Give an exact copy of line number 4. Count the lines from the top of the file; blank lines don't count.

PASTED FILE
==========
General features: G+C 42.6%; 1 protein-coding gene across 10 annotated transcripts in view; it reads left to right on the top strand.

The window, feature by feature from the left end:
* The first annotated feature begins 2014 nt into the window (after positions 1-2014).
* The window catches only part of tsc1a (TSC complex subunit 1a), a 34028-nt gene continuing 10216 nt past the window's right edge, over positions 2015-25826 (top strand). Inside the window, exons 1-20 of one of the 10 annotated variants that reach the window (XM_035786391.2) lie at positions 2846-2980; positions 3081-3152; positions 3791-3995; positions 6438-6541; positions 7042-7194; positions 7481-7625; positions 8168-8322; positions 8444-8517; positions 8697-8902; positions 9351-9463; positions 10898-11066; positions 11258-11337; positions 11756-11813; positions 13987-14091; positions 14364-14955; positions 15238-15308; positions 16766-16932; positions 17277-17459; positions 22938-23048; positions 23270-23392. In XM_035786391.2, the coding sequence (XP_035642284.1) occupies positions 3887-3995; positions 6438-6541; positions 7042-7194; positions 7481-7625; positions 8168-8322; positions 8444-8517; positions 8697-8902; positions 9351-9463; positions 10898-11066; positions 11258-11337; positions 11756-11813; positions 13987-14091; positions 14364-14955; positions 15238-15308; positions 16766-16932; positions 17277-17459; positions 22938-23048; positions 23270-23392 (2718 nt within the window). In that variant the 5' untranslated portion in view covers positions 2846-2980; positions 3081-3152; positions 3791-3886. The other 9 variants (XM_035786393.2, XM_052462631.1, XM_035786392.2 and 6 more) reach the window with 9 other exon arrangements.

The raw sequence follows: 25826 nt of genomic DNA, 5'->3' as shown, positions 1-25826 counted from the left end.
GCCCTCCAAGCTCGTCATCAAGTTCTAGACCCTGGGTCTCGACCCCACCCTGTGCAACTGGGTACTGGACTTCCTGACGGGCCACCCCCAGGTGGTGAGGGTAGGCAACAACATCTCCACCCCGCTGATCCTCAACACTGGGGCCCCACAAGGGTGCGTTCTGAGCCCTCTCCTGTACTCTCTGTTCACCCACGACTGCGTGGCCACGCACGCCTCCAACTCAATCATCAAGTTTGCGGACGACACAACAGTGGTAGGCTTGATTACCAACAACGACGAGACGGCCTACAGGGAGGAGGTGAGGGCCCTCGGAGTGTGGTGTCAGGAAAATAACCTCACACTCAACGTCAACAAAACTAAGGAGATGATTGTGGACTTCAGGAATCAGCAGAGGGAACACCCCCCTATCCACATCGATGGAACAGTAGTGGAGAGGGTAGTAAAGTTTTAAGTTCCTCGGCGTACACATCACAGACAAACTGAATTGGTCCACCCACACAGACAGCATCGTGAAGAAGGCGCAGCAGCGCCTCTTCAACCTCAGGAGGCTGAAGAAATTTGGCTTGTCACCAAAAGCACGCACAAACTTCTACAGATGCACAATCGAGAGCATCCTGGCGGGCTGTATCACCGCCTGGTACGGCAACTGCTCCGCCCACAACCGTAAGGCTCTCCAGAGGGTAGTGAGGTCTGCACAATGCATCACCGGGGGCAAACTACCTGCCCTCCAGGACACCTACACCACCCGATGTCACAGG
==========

* The window catches only part of tsc1a (TSC complex subunit 1a), a 34028-nt gene continuing 10216 nt past the window's right edge, over positions 2015-25826 (top strand). Inside the window, exons 1-20 of one of the 10 annotated variants that reach the window (XM_035786391.2) lie at positions 2846-2980; positions 3081-3152; positions 3791-3995; positions 6438-6541; positions 7042-7194; positions 7481-7625; positions 8168-8322; positions 8444-8517; positions 8697-8902; positions 9351-9463; positions 10898-11066; positions 11258-11337; positions 11756-11813; positions 13987-14091; positions 14364-14955; positions 15238-15308; positions 16766-16932; positions 17277-17459; positions 22938-23048; positions 23270-23392. In XM_035786391.2, the coding sequence (XP_035642284.1) occupies positions 3887-3995; positions 6438-6541; positions 7042-7194; positions 7481-7625; positions 8168-8322; positions 8444-8517; positions 8697-8902; positions 9351-9463; positions 10898-11066; positions 11258-11337; positions 11756-11813; positions 13987-14091; positions 14364-14955; positions 15238-15308; positions 16766-16932; positions 17277-17459; positions 22938-23048; positions 23270-23392 (2718 nt within the window). In that variant the 5' untranslated portion in view covers positions 2846-2980; positions 3081-3152; positions 3791-3886. The other 9 variants (XM_035786393.2, XM_052462631.1, XM_035786392.2 and 6 more) reach the window with 9 other exon arrangements.